Within the locknut category, there are two sub-categories of nuts: prevailing torque locknuts and tension-induced locknuts. Both of these nuts can be removed; they are not permanently locked into place.
Both types of locknuts have the locking feature implied in their names, yet this feature is accomplished very differently between the two nuts.
Prevailing Torque Locknuts
Prevailing torque locknuts require a considerable amount of torque to both tighten and loosen the nut, regardless of a lack of tension in the mating bolt or stud. They must be wrenched in order to be fully tightened or loosened.
The reason for the required increase in torque is a unique feature within the nut that creates a large frictional interference between threads. For this reason, loosening or removing the nut can permanently damage the locking mechanism.
Prevailing torque locknuts do begin to lock as soon as they are used, so it is not recommended to use them on long threaded assemblies. This could damage the locking feature of the nut.
Tension-induced locknuts, otherwise known as free-spinning locknuts, do not begin to lock until they are firmly seated against a base. Once they are at this point, the nut must be tightened further to achieve the locking action.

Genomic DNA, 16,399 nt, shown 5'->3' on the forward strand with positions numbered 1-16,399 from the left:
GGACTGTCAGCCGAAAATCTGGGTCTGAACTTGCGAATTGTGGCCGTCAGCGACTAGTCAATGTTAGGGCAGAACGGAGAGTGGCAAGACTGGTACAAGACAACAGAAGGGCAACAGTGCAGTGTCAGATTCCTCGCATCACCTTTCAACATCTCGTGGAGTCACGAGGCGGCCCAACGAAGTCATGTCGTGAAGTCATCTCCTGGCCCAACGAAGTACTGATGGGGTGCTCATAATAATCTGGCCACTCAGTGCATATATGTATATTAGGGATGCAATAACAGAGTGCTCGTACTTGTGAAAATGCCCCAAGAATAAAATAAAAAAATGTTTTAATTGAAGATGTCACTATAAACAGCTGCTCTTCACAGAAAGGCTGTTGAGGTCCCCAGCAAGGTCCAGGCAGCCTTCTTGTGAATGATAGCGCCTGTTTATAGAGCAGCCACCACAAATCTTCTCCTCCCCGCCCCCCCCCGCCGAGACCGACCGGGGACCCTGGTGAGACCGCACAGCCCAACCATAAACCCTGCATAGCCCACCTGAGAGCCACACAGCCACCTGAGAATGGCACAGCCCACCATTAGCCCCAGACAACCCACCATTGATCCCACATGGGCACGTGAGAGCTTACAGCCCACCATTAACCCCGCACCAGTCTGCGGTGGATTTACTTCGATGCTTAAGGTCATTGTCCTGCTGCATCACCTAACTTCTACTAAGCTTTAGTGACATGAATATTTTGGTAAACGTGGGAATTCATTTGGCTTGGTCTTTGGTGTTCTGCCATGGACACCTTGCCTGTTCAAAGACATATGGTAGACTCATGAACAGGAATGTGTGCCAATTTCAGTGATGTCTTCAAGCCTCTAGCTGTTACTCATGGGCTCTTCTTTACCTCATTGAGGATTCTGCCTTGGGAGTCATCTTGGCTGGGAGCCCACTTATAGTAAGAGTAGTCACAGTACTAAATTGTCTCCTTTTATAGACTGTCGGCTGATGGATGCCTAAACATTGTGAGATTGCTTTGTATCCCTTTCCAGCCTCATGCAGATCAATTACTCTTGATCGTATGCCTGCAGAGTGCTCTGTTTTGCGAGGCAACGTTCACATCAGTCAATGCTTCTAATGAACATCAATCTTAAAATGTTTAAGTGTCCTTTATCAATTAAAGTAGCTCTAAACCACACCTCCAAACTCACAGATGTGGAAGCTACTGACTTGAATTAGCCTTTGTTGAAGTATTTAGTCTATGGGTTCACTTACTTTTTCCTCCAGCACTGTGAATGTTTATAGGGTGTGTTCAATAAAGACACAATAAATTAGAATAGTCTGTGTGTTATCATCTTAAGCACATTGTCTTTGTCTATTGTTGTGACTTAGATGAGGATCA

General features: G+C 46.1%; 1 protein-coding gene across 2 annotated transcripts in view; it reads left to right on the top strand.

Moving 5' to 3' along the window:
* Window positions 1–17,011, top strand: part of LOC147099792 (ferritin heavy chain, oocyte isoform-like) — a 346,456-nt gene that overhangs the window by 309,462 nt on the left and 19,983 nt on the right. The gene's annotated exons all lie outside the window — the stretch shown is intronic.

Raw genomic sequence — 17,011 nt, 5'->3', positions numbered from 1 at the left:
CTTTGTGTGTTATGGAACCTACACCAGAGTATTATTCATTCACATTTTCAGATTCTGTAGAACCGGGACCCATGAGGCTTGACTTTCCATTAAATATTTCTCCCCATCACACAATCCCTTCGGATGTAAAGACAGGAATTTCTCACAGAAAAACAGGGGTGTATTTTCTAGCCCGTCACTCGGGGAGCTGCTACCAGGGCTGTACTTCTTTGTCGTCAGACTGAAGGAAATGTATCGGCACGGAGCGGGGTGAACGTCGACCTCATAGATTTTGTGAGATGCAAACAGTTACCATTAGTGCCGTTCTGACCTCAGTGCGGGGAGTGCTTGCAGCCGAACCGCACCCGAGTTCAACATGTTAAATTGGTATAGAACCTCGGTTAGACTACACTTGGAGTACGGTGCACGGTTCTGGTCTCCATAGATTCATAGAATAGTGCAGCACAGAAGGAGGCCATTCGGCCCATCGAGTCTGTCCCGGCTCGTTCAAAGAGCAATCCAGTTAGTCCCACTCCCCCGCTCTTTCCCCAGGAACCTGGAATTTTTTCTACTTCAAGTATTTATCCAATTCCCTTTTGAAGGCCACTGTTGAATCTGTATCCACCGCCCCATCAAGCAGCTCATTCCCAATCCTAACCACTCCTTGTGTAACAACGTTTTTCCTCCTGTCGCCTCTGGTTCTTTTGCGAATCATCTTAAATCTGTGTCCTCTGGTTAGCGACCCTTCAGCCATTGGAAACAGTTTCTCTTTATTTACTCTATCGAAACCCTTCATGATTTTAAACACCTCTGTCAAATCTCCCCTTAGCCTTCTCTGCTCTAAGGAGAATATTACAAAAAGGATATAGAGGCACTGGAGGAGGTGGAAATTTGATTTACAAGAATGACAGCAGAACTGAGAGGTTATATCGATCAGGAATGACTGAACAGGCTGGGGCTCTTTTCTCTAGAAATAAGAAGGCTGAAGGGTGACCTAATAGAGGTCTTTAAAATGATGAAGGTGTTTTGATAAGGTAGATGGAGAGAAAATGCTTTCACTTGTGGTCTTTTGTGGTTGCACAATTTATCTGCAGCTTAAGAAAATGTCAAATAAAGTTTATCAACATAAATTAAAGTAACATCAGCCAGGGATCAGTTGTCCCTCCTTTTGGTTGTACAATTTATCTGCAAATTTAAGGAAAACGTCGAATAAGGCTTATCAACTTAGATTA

Tension-induced nuts are held into place by increased friction from the spring of the wedging action of tightening the nut. The grip on the bolt threads gets tighter and tighter, to keep the nut from loosening.
Unlike prevailing torque locknuts, tension-induced nuts are perfect for long threaded assemblies. The free-spinning nut will not lock into place until sufficient pressure is achieved.
Choosing the Right Locknut
Choosing between a prevailing torque locknut and a tension-induced locknut will mainly depend on the application. Prevailing torque locknuts are excellent for shorter assemblies that need the immediate resistance to loosening that this nut provides. They also can be used with fragile components. Tension-induced nuts on the other hand should only be used with durable components. They can, however, be used on longer assemblies due to their free-spinning nature.
For more information about choosing a locknut that will suit your application, consider our FREE guide to choosing prevailing torque locknuts entitled, “Prevailing Torque Locknuts: Understanding Specifications Documents.”